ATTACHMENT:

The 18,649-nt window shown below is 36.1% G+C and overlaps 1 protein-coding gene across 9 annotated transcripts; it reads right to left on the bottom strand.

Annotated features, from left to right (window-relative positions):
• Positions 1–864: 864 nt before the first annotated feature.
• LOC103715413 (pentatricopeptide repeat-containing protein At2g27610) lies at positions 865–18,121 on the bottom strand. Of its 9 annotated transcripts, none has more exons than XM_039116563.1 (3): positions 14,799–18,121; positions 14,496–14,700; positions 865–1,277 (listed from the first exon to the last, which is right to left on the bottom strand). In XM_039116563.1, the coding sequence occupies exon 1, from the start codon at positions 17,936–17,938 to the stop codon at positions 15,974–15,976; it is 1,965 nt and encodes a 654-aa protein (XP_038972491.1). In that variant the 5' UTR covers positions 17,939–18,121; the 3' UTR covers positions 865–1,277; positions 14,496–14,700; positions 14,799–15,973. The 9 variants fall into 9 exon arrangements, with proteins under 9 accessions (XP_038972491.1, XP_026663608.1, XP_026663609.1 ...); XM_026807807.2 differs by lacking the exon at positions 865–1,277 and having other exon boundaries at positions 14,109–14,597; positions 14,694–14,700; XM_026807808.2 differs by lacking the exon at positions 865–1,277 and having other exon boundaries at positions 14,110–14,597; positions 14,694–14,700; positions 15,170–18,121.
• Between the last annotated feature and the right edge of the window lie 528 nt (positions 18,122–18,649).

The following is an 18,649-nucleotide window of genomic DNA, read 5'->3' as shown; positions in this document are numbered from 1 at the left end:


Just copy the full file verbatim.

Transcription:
The 18,649-nt window shown below is 36.1% G+C and overlaps 1 protein-coding gene across 9 annotated transcripts; it reads right to left on the bottom strand.

Annotated features, from left to right (window-relative positions):
• Positions 1–864: 864 nt before the first annotated feature.
• LOC103715413 (pentatricopeptide repeat-containing protein At2g27610) lies at positions 865–18,121 on the bottom strand. Of its 9 annotated transcripts, none has more exons than XM_039116563.1 (3): positions 14,799–18,121; positions 14,496–14,700; positions 865–1,277 (listed from the first exon to the last, which is right to left on the bottom strand). In XM_039116563.1, the coding sequence occupies exon 1, from the start codon at positions 17,936–17,938 to the stop codon at positions 15,974–15,976; it is 1,965 nt and encodes a 654-aa protein (XP_038972491.1). In that variant the 5' UTR covers positions 17,939–18,121; the 3' UTR covers positions 865–1,277; positions 14,496–14,700; positions 14,799–15,973. The 9 variants fall into 9 exon arrangements, with proteins under 9 accessions (XP_038972491.1, XP_026663608.1, XP_026663609.1 ...); XM_026807807.2 differs by lacking the exon at positions 865–1,277 and having other exon boundaries at positions 14,109–14,597; positions 14,694–14,700; XM_026807808.2 differs by lacking the exon at positions 865–1,277 and having other exon boundaries at positions 14,110–14,597; positions 14,694–14,700; positions 15,170–18,121.
• Between the last annotated feature and the right edge of the window lie 528 nt (positions 18,122–18,649).

The following is an 18,649-nucleotide window of genomic DNA, read 5'->3' as shown; positions in this document are numbered from 1 at the left end: